Youth aged 15-24 make up 19% of Peru’s total population. Issues affecting youth include high levels of adolescent pregnancy, school drop out, unemployment, and low levels of job preparedness. In 2018, almost 1.5 million young people neither studied nor worked in Peru. (200,000 more than in 2015, 62 percent of them being women).
Alternativa works in secondary public schools in the northern district of Comas, Lima, during the class periods called “Education for Work” and “Tutoring”, with the aim of developing young people’s social and employability skills, promote gender equity, provide access to comprehensive sexuality education, and prevent violence through education. Comas has a population of 525,000 inhabitants, 22 percent of whom live in poverty and 26 percent of whom are youth. Comas developed when migrant families from the Peruvian highlands arrived in the area in the 1970s and 1980s. It is considered one of Lima’s poorest “pueblos jovenes” (shantytowns), with rampant crime and violence.
Peru’s National Education Curriculum requires primary and secondary schools to empathize and entrepreneurial education, as well as to incorporate a gender equality approach—including accurate, age-appropriate information about young people’s bodies, and reproductive health and rights. Schools and teachers, however, are ill-equipped to deal with and effectively teach materials addressing these issues. Schools are recognizing that real-life preparation for work cannot be taught without addressing issues such as the increased levels of violence and adolescent pregnancy since these are directly affecting the school environment and young people’s future lives and plans. Investments are needed to change this situation, particularly in training for teachers.
Alternativa was founded in 1979 and is one of EMpower’s five grantee partners in Peru. Its work includes environmental development, citizen participation and the democratization of institutions; local economic development/employment; social development; and microfinance. In recent years, the institution has been more focused on local economic development and social development (education). Alternativa actively involves adolescents in the development and implementation of its programs, by inviting them to share their feedback on past programs’ results and ideas for future ones, and by involving them as facilitators and implementers of several of its sensitization activities. Alternativa’s Executive Director serves for a two-year term, with the possibility of one re-election. In May 2018, a new Executive Director, Sonia Rodriguez Chaves, was elected. She has a BA in architecture, a masters in territorial management and development, and is an expert in environmental matters. She previously served as Alternativa’s Executive Director between 2007-2009. One of her priorities is to mainstream gender equity across Alternativa’s different areas of work. Between December 2018 and January 2019, Alternativa’s staff participated in an office-wide training on gender equity, and a committee was established to operationalize the organization’s policy on gender. Alternativa has a staff of 41 employees who are highly committed and knowledgeable in their respective areas.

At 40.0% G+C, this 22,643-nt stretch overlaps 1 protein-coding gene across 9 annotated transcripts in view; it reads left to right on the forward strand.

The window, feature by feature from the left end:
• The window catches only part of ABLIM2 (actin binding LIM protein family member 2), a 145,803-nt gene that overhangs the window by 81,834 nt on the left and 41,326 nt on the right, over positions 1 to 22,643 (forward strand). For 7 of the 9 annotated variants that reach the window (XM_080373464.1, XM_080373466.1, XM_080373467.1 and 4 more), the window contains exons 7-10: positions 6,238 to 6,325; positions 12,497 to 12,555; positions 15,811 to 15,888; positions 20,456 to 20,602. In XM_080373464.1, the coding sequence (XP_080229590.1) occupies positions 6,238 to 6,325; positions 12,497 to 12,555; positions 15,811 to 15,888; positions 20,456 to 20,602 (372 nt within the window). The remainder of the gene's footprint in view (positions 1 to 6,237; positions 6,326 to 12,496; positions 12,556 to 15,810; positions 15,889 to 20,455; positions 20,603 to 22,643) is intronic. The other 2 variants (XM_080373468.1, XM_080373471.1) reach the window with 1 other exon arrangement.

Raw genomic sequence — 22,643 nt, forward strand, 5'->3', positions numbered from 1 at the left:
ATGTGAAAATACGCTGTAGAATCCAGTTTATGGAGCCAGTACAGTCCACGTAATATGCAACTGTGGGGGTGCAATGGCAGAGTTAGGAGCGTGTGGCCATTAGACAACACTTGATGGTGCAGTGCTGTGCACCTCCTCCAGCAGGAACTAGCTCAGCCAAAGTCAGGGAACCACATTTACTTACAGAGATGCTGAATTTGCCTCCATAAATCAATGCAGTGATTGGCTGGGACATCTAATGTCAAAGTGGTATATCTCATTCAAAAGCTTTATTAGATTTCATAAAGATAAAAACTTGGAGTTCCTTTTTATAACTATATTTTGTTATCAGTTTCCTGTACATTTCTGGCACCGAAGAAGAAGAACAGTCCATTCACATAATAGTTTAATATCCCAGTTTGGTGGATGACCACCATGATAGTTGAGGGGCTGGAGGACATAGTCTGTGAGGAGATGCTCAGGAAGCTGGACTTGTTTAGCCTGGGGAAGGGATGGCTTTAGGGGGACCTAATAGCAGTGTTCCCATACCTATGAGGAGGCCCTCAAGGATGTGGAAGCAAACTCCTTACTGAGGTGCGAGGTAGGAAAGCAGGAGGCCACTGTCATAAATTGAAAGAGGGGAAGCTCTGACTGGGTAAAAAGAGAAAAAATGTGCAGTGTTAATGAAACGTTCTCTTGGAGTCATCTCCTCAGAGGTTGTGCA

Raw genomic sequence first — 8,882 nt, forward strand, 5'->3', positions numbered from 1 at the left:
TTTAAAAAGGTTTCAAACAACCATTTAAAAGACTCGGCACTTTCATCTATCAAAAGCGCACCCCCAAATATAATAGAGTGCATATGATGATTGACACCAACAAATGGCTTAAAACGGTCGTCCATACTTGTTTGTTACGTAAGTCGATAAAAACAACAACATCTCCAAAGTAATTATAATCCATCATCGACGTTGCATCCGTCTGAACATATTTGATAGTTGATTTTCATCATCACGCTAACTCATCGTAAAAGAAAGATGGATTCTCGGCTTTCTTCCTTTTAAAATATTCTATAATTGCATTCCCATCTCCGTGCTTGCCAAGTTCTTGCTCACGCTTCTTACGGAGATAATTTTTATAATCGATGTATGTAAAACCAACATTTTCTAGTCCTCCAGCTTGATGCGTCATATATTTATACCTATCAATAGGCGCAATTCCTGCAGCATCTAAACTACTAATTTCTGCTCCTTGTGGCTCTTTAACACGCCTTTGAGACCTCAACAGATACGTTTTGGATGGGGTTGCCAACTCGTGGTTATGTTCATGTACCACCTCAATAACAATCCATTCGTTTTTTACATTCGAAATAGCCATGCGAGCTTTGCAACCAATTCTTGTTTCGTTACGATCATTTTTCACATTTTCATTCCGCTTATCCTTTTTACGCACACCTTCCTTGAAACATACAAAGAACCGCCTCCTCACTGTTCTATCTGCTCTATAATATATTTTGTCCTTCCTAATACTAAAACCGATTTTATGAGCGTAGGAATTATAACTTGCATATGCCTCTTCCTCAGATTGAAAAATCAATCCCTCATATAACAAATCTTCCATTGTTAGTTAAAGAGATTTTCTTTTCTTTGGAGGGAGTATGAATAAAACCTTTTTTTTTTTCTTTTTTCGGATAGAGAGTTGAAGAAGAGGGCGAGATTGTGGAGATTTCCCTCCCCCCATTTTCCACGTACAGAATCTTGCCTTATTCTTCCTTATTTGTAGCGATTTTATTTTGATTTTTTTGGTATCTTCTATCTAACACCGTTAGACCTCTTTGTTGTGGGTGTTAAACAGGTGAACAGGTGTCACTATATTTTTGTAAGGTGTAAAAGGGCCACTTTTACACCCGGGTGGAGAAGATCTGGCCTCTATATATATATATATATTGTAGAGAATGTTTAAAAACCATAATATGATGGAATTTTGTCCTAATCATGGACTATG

EMpower’s fifth grant to Alternativa will enable it to work in five public schools in Comas, one of Lima’s poorest districts, to provide training to 400 students aged between 14-18, helping them develop their social and employability skills, promote gender equity, provide access to comprehensive sexuality education, and prevent violence through education. Alternativa will sign official collaboration agreements with these schools to train teachers and transfer its youth development model. In addition, Alternativa will establish a partnership with a local organization to provide continued job training and job placement support to students who graduate from its program.
Primary Location: Lima
Funded Since: 2015
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